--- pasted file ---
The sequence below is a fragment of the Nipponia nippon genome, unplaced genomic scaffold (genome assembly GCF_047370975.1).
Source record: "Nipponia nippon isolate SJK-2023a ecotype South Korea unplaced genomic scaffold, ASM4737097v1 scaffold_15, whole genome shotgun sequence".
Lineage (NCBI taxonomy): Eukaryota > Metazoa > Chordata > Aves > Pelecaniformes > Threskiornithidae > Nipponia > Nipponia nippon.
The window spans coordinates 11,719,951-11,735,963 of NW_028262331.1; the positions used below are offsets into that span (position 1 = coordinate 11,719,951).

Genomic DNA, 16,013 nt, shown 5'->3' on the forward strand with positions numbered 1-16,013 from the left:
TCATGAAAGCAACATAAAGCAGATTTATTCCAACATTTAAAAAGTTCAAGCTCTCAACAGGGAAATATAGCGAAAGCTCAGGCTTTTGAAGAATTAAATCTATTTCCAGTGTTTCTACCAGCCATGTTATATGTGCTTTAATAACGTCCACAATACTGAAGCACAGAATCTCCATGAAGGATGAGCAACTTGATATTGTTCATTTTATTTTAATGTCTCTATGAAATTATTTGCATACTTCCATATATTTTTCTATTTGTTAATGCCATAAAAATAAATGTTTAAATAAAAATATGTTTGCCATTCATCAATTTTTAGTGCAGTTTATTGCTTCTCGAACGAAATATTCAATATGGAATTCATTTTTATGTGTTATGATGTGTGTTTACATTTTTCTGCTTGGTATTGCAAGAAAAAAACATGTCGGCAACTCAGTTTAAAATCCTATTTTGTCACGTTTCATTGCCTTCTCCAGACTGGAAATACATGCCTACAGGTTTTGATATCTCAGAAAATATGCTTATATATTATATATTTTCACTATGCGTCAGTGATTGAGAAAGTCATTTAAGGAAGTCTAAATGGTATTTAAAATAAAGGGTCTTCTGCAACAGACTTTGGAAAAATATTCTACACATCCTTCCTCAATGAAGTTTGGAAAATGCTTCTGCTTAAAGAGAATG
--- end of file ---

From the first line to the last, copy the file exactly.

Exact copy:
The sequence below is a fragment of the Nipponia nippon genome, unplaced genomic scaffold (genome assembly GCF_047370975.1).
Source record: "Nipponia nippon isolate SJK-2023a ecotype South Korea unplaced genomic scaffold, ASM4737097v1 scaffold_15, whole genome shotgun sequence".
Lineage (NCBI taxonomy): Eukaryota > Metazoa > Chordata > Aves > Pelecaniformes > Threskiornithidae > Nipponia > Nipponia nippon.
The window spans coordinates 11,719,951-11,735,963 of NW_028262331.1; the positions used below are offsets into that span (position 1 = coordinate 11,719,951).

Genomic DNA, 16,013 nt, shown 5'->3' on the forward strand with positions numbered 1-16,013 from the left:
TCATGAAAGCAACATAAAGCAGATTTATTCCAACATTTAAAAAGTTCAAGCTCTCAACAGGGAAATATAGCGAAAGCTCAGGCTTTTGAAGAATTAAATCTATTTCCAGTGTTTCTACCAGCCATGTTATATGTGCTTTAATAACGTCCACAATACTGAAGCACAGAATCTCCATGAAGGATGAGCAACTTGATATTGTTCATTTTATTTTAATGTCTCTATGAAATTATTTGCATACTTCCATATATTTTTCTATTTGTTAATGCCATAAAAATAAATGTTTAAATAAAAATATGTTTGCCATTCATCAATTTTTAGTGCAGTTTATTGCTTCTCGAACGAAATATTCAATATGGAATTCATTTTTATGTGTTATGATGTGTGTTTACATTTTTCTGCTTGGTATTGCAAGAAAAAAACATGTCGGCAACTCAGTTTAAAATCCTATTTTGTCACGTTTCATTGCCTTCTCCAGACTGGAAATACATGCCTACAGGTTTTGATATCTCAGAAAATATGCTTATATATTATATATTTTCACTATGCGTCAGTGATTGAGAAAGTCATTTAAGGAAGTCTAAATGGTATTTAAAATAAAGGGTCTTCTGCAACAGACTTTGGAAAAATATTCTACACATCCTTCCTCAATGAAGTTTGGAAAATGCTTCTGCTTAAAGAGAATG